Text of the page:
So Sportklub’s Friday night Regionalliga Ost fixtures are now the regular start to a weekend routine of checking electronically, and with varying degrees of anxiety, on a range of secondary allegiances. Geography mixes with personal history. Growing up in the West Midlands left an affection for Kidderminster Harriers. Summer holidays near the Scottish border explain an allegiance to Berwick Rangers, readopted with enthusiasm by my brother since he moved to Edinburgh in 1999.
Any fan who lives in London and whose real team plays 200 miles away will almost certainly pick up a London allegiance . Since Shepherd’s Bush was where I first landed, it used to be QPR, a preference which persisted for close on 30 years until their ownership’s definitive demonstration — even before employing Harry Redknapp – of how to lose friends, alienate people and make an inherently likeable club dislikeable.
The replacement had to be closer to home, by now in North-East London. And, the Swans having inflicted our overblown top flight on me, it had to be emphatically Not Premier League Nor Anything Like It. It might very easily have been Orient. Instead, largely because of one fellow-journalist friend, it has been Barnet.
Friendships make a difference. I can also blame my oldest friend in Australia for an attachment to the St Kilda Saints Australian Football team. My best friend and his son and daughter, my god-children, live in Washington DC, so attention switches in summer to the baseball-playing Nationals. And then, failing all else, comes the ‘first team I saw’ factor. St Kilda were also, courtesy of my friend, the first Aussie Rules team I saw.
None of these teams has much of a record of success. Only Sportklub and Saints have won their national championships, and neither since 1966. Saints’ single title is outnumbered not only by their wooden spoons (27), but the cricketing legends (Keith Miller and Shane Warne) who have played for them.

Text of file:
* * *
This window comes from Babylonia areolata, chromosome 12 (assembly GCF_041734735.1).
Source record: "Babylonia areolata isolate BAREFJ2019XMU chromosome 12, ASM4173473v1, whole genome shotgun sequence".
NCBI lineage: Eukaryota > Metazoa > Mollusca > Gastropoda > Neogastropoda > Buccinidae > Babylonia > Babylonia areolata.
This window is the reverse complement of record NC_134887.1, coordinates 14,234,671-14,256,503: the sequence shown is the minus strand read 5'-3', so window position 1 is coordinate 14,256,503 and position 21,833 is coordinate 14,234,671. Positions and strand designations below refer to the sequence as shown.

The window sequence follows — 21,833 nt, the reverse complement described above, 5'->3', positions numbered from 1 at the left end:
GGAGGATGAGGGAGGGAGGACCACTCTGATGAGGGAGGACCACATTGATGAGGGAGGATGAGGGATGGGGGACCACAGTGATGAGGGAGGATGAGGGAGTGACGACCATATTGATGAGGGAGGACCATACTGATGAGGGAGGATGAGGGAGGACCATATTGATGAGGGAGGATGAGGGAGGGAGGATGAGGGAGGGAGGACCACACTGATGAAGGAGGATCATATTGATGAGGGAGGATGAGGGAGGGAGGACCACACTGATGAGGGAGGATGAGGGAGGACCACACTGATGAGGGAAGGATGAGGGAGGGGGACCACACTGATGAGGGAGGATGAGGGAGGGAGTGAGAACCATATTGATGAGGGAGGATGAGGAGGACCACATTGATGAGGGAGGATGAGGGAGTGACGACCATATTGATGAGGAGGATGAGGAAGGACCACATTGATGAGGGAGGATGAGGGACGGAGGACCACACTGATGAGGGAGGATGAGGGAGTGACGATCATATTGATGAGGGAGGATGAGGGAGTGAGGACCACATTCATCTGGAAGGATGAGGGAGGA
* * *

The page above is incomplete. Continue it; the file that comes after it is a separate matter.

Perhaps that’s a missed chance. Should I have hooked up somewhere with one of the default options of the unimaginative and vicariously enjoyed a few championships? But affinity is a matter of temperament and it wouldn’t have worked, at least not for long. There were admittedly a few years, based on ‘first team I saw’ and friendship, as — in the words of another friend — ‘the unlikeliest ever New York Yankees fan’. But the 1990 Yankees may have been the worst team in the club’s history. I enjoyed the early triumphs when usual service was resumed a few years later, but did not take long to get bored.
So when I started to learn Spanish and to visit Spain, Real Madrid was not an option, even without the political handicap of having been ‘Franco’s team’. It should perhaps have been Atlà©tico. My first Spanish match was there, and I have had years of excellent use from their scarf, a multi-coloured confection whose great virtue is that it cannot possibly be mistaken for any British club’s.
But some combination of a tedious 0-0 draw with Lleida, a certain grimness about their stadium and the ownership of Jesàºs Gil y Gil – a megalomaniac construction magnate with a record of corporate manslaughter (pardoned by Franco), his own populist political party and a coach-sacking habit which made Massimo Cellino look positively abstemious – ruled them out.